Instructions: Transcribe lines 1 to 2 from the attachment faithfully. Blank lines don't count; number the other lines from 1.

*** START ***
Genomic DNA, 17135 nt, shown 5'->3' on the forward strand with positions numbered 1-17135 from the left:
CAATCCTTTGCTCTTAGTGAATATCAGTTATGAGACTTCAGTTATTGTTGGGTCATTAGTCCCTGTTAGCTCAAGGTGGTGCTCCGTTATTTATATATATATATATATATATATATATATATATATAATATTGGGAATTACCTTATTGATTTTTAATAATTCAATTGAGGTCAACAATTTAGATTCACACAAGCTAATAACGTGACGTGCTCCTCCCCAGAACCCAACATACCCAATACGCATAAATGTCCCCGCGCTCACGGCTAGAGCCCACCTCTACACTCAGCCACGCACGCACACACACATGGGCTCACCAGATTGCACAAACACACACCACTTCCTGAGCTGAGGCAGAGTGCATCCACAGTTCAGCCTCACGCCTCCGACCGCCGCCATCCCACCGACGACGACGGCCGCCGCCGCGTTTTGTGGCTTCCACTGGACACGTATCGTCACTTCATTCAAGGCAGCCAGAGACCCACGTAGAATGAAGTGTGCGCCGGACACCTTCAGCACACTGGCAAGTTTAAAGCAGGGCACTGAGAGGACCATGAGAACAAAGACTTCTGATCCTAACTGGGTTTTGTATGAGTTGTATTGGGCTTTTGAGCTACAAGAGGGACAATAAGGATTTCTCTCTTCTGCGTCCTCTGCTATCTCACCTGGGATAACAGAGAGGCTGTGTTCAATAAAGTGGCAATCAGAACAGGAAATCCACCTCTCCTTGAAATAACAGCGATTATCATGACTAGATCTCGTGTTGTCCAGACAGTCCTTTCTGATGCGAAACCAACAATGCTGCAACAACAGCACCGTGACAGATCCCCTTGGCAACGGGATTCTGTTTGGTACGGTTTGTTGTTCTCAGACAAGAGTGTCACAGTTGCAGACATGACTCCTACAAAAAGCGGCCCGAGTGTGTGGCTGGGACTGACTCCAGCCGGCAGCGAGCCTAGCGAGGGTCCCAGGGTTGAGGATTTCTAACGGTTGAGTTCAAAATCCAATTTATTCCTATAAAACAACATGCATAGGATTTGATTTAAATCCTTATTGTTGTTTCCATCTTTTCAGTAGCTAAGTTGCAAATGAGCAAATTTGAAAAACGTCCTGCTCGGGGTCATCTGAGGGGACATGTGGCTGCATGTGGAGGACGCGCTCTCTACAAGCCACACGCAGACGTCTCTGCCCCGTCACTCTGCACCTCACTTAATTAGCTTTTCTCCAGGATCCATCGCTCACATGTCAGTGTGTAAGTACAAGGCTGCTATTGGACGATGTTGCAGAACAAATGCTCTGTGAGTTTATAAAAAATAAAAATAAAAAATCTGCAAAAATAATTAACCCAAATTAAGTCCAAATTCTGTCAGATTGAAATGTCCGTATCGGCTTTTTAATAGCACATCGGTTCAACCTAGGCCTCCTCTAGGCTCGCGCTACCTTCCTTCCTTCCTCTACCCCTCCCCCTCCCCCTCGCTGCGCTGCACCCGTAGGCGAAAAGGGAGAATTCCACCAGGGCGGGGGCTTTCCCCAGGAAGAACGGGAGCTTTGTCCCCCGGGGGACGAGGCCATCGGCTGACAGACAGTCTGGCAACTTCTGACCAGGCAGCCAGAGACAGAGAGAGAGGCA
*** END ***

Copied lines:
Genomic DNA, 17135 nt, shown 5'->3' on the forward strand with positions numbered 1-17135 from the left:
CAATCCTTTGCTCTTAGTGAATATCAGTTATGAGACTTCAGTTATTGTTGGGTCATTAGTCCCTGTTAGCTCAAGGTGGTGCTCCGTTATTTATATATATATATATATATATATATATATATATATAATATTGGGAATTACCTTATTGATTTTTAATAATTCAATTGAGGTCAACAATTTAGATTCACACAAGCTAATAACGTGACGTGCTCCTCCCCAGAACCCAACATACCCAATACGCATAAATGTCCCCGCGCTCACGGCTAGAGCCCACCTCTACACTCAGCCACGCACGCACACACACATGGGCTCACCAGATTGCACAAACACACACCACTTCCTGAGCTGAGGCAGAGTGCATCCACAGTTCAGCCTCACGCCTCCGACCGCCGCCATCCCACCGACGACGACGGCCGCCGCCGCGTTTTGTGGCTTCCACTGGACACGTATCGTCACTTCATTCAAGGCAGCCAGAGACCCACGTAGAATGAAGTGTGCGCCGGACACCTTCAGCACACTGGCAAGTTTAAAGCAGGGCACTGAGAGGACCATGAGAACAAAGACTTCTGATCCTAACTGGGTTTTGTATGAGTTGTATTGGGCTTTTGAGCTACAAGAGGGACAATAAGGATTTCTCTCTTCTGCGTCCTCTGCTATCTCACCTGGGATAACAGAGAGGCTGTGTTCAATAAAGTGGCAATCAGAACAGGAAATCCACCTCTCCTTGAAATAACAGCGATTATCATGACTAGATCTCGTGTTGTCCAGACAGTCCTTTCTGATGCGAAACCAACAATGCTGCAACAACAGCACCGTGACAGATCCCCTTGGCAACGGGATTCTGTTTGGTACGGTTTGTTGTTCTCAGACAAGAGTGTCACAGTTGCAGACATGACTCCTACAAAAAGCGGCCCGAGTGTGTGGCTGGGACTGACTCCAGCCGGCAGCGAGCCTAGCGAGGGTCCCAGGGTTGAGGATTTCTAACGGTTGAGTTCAAAATCCAATTTATTCCTATAAAACAACATGCATAGGATTTGATTTAAATCCTTATTGTTGTTTCCATCTTTTCAGTAGCTAAGTTGCAAATGAGCAAATTTGAAAAACGTCCTGCTCGGGGTCATCTGAGGGGACATGTGGCTGCATGTGGAGGACGCGCTCTCTACAAGCCACACGCAGACGTCTCTGCCCCGTCACTCTGCACCTCACTTAATTAGCTTTTCTCCAGGATCCATCGCTCACATGTCAGTGTGTAAGTACAAGGCTGCTATTGGACGATGTTGCAGAACAAATGCTCTGTGAGTTTATAAAAAATAAAAATAAAAAATCTGCAAAAATAATTAACCCAAATTAAGTCCAAATTCTGTCAGATTGAAATGTCCGTATCGGCTTTTTAATAGCACATCGGTTCAACCTAGGCCTCCTCTAGGCTCGCGCTACCTTCCTTCCTTCCTCTACCCCTCCCCCTCCCCCTCGCTGCGCTGCACCCGTAGGCGAAAAGGGAGAATTCCACCAGGGCGGGGGCTTTCCCCAGGAAGAACGGGAGCTTTGTCCCCCGGGGGACGAGGCCATCGGCTGACAGACAGTCTGGCAACTTCTGACCAGGCAGCCAGAGACAGAGAGAGAGGCA